Battle of the bourses

David Callaway reports on the struggle for supremacy between Europe's trading floors
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The Independent Online
AT 10AM on Friday, June 5, the cacophonous trading in the German bund pit of the London International Financial Futures and Options Exchange came to a rare halt. Traders in bright red, yellow and blue jackets bowed their heads and observed a moment of silence for the passing of an old friend - the bund contract.

The expiration of the June contract of the 10-year bund marked the end of a year-long plunge in trading on Liffe's floor of contracts tied to the future price of Europe's most widely held bonds. It also sent a chilling message to Europe's 42 other stock, futures and options exchanges, which are now under attack from two powerful forces - advances in electronic trading technology and the advent of a single European currency.

Liffe's share of trading in 10-year bund futures fell from 75 per cent to 10 per cent in just 12 months as investors moved their business from the London pits to a screen-based trading system run by Liffe's arch-rival, the Deutsche Terminboerse (DTB) in Frankfurt. Now Liffe has decided to trade what's left of the bund contract electronically.

"The bund is gone," said Graham Newall, managing director at Bank Austria Creditanstalt Futures Group. "Liffe was very overconfident and really underrated the power of the system the DTB put together." Other exchanges are taking note.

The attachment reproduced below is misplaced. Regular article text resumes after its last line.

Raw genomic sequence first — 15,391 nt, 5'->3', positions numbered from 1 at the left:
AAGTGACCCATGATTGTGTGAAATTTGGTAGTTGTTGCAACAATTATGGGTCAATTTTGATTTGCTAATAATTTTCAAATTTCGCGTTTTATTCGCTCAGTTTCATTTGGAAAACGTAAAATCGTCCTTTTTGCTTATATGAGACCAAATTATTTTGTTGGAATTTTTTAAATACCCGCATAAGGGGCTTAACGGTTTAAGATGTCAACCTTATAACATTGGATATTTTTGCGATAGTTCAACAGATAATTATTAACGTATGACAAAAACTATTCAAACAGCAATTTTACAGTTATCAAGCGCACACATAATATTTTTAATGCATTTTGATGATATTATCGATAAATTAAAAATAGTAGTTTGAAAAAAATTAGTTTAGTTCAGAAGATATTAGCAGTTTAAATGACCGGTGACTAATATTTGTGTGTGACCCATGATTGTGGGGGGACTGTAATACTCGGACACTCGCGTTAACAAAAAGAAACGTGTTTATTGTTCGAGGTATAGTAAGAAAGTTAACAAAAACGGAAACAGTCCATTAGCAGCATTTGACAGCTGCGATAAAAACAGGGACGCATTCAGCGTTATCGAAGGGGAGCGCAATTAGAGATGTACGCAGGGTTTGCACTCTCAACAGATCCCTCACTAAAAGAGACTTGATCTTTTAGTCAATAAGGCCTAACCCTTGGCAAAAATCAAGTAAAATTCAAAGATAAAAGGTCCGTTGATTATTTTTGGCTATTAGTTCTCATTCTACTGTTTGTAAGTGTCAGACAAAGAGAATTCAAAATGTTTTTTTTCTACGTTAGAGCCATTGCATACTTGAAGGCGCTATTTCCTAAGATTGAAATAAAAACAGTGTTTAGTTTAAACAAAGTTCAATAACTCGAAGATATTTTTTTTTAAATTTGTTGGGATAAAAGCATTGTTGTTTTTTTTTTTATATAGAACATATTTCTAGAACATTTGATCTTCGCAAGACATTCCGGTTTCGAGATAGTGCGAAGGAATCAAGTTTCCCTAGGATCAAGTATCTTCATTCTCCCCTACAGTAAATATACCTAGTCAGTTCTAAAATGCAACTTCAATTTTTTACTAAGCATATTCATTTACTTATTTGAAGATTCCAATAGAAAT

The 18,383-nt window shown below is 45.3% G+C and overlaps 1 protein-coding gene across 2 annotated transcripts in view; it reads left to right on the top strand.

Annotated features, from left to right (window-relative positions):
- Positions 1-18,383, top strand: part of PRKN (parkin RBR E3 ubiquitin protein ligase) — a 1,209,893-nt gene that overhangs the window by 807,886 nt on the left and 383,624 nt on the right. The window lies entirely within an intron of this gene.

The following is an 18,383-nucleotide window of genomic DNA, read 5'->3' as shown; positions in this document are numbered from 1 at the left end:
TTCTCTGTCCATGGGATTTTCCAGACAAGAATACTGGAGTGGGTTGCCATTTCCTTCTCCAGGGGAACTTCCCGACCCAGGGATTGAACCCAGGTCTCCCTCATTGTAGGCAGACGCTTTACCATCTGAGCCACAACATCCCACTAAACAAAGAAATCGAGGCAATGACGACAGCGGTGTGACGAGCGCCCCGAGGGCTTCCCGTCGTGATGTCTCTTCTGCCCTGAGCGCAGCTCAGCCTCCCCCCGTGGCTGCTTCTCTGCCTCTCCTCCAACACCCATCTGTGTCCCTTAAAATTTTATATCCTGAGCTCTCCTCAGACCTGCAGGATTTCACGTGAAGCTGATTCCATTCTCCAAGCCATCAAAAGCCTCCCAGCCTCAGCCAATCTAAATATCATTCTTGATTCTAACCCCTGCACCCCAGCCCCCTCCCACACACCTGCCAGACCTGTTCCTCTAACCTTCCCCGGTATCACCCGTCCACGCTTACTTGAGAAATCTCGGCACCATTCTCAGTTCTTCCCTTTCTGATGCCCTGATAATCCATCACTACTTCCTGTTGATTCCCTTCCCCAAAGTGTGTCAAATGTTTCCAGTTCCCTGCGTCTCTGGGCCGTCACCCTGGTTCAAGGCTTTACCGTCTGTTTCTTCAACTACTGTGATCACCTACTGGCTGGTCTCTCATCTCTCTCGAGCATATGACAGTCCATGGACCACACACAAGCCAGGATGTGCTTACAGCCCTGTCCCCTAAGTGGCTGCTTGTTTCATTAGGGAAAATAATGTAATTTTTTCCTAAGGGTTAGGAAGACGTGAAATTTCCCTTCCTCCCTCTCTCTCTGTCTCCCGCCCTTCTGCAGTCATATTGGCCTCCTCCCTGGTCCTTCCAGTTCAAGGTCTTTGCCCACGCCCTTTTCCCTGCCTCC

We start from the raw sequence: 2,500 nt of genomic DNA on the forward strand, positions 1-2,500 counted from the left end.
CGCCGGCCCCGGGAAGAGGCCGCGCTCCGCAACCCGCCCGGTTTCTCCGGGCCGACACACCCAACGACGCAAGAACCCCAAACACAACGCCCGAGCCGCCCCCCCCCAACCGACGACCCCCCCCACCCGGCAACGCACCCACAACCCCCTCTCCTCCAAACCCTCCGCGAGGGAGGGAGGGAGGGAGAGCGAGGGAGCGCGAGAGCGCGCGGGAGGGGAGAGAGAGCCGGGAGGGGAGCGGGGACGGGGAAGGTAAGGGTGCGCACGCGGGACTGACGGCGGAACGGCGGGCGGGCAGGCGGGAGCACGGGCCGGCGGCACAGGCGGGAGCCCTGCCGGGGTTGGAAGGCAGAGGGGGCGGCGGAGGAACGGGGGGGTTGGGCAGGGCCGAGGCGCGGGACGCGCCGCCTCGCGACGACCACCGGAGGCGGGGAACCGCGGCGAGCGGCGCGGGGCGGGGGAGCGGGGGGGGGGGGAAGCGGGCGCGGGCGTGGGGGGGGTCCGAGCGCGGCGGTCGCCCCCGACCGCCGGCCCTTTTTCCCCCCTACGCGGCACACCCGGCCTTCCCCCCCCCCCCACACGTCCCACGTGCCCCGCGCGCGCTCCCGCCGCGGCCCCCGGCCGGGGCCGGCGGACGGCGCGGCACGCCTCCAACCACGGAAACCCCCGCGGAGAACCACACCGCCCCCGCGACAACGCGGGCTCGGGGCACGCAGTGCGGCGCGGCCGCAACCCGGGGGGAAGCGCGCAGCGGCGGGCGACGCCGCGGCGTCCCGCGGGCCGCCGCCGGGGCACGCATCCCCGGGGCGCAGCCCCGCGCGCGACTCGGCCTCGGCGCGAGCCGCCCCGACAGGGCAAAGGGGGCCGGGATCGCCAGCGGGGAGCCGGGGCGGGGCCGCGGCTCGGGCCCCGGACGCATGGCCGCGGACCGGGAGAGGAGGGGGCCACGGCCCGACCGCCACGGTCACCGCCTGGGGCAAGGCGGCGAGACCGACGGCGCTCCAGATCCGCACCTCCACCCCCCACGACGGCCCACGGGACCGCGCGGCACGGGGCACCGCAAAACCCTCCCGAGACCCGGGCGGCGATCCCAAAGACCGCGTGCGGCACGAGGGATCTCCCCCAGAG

Investors expect the euro, the common currency that 11 countries will adopt in January, to spur big changes at European exchanges. They foresee a single European equity market that will be the second largest in the world after the US.

Once companies throughout most of Europe begin using a common currency, investors will be able to more readily compare the performance of those businesses, whether they're based in Rome, Munich or Brussels. That should lead to a rise in cross-border investment and cause the whole European equity market to grow.

Many exchanges are readying themselves for this era by joining forces. In a bid to offer investors one-stop shopping, the Amsterdam stock exchange merged with the Dutch futures and options exchange in January 1997. The Paris bourse took over the French futures and options exchange last September.

In Scandinavia, the Stockholm and Copenhagen exchanges have adopted a common electronic system that allows investors to trade both Swedish and Danish stocks from either exchange. Exchanges in Brussels, Amsterdam and Luxembourg are also planning to use a common system.

"There's a lot of scope for consolidation," said Steven Chamberlain, a European fund manager at Invesco in London.

Some officials predict that all 43 European exchanges will eventually merge into just six or seven regional bourses, all linked by a common electronic trading system.

"There will be a system of limited alliances, much like the airline industry," said George Moeller, president of the Amsterdam Exchanges, at a conference on Europe's equity markets last week in Luxembourg.

The stakes are high. Jeremy Isaacs, head of European equities at Lehman Brothers in London, predicts the value of stocks traded annually in Europe will surge from $3.5 trillion (pounds 2.2tn) to $6tn by the year 2000. He said much of that increase will come from new investors eager to diversify their portfolios by buying shares of companies in the top stock groups, or indexes, in Europe.